by Desmond Fernandes
The Kurdistan Communities Union (KCK) launches its “Stop Isolation, Fascism, Occupation: Time to Achieve Freedom” initiative today, on the fortieth anniversary of the 12 September 1980 coup d’état. The ramifications of the coup d’état have been far-reaching.
According to the KCK: “The Justice and Development Party (AKP) is a consequence of the 12 September 1980 coup d’état, and the ‘genocide project’ against Kurds has been continued by the AKP. The US had aimed to use Turkey, ruled by a collaborative political Islamist government, in its intervention plans for the Middle East.”
“The Destruction Plan has been implemented under an alliance with the Nationalist Movement Party (MHP) and the organization of Ergenekon. The US, which aims to reshape the Middle-East for its interests, also targets the Kurdistan Workers Party (PKK) to weaken it in the region”.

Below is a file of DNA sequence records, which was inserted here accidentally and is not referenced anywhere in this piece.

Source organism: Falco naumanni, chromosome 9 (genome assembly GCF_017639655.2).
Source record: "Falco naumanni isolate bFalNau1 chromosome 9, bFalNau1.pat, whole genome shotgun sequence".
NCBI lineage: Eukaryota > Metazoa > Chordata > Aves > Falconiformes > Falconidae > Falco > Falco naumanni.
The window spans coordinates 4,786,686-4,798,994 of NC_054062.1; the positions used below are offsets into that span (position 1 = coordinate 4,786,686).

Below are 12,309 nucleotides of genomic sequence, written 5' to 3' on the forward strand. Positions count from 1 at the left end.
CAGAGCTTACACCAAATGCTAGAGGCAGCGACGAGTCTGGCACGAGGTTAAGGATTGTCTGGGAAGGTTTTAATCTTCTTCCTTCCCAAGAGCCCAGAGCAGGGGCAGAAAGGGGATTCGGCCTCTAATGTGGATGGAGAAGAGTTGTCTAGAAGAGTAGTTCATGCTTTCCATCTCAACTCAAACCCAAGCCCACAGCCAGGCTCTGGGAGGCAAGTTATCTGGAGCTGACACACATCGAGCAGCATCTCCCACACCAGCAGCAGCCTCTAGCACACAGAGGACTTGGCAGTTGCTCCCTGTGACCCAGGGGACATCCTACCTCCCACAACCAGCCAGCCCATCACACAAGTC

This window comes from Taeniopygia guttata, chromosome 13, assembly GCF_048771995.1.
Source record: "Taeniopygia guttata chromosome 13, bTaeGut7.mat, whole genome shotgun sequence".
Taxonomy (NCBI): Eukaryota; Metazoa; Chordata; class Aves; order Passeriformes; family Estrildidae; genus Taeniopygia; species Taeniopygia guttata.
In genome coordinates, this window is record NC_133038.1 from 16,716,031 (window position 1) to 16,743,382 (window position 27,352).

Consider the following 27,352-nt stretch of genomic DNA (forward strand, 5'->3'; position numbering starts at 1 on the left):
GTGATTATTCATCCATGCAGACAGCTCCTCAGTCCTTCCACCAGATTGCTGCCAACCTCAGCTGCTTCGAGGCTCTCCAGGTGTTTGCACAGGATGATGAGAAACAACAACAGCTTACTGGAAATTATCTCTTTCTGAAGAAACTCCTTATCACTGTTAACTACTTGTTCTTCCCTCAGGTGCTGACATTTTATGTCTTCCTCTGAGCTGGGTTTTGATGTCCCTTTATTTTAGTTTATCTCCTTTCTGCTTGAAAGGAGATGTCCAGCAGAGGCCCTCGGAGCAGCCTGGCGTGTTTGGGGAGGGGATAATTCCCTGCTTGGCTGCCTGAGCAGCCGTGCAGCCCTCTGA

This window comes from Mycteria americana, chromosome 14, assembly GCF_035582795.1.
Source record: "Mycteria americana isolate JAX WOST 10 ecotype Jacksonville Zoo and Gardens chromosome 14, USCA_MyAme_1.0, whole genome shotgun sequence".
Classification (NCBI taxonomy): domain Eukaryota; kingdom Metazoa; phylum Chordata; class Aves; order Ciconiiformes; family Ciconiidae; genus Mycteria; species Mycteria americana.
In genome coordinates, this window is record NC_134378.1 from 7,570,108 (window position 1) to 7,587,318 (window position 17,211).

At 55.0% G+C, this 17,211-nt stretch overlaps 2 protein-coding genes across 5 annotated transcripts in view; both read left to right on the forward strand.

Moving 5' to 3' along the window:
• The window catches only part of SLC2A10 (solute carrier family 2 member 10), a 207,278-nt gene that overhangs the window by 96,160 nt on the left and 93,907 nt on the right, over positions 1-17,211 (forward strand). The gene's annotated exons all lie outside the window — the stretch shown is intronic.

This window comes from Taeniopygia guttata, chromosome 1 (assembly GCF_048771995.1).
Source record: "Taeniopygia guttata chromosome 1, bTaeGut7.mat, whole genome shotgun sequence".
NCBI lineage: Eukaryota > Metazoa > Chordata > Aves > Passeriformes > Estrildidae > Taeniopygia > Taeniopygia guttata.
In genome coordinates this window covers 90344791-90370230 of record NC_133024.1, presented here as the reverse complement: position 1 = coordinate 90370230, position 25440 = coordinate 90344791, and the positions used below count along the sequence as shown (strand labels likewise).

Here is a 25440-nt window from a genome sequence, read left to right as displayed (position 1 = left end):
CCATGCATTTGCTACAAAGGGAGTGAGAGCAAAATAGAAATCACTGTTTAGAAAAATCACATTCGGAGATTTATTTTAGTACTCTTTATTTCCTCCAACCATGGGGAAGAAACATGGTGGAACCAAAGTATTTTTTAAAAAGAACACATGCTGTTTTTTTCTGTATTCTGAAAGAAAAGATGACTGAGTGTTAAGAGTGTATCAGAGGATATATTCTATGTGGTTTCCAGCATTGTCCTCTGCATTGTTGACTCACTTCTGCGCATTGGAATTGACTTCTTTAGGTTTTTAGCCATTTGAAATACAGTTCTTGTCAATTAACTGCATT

To Mustafa Karasu, KCK Executive Council member, the AKP-MHP alliance applies the same methods as the 1980 military regime and the Turkish state mobilises political Islam to act against the Kurdish freedom movement. Murat Karayılan, the Executive Committee member of the PKK, also accused the North Atlantic Treaty Organisation (NATO) of supporting the Turkish government’s plan.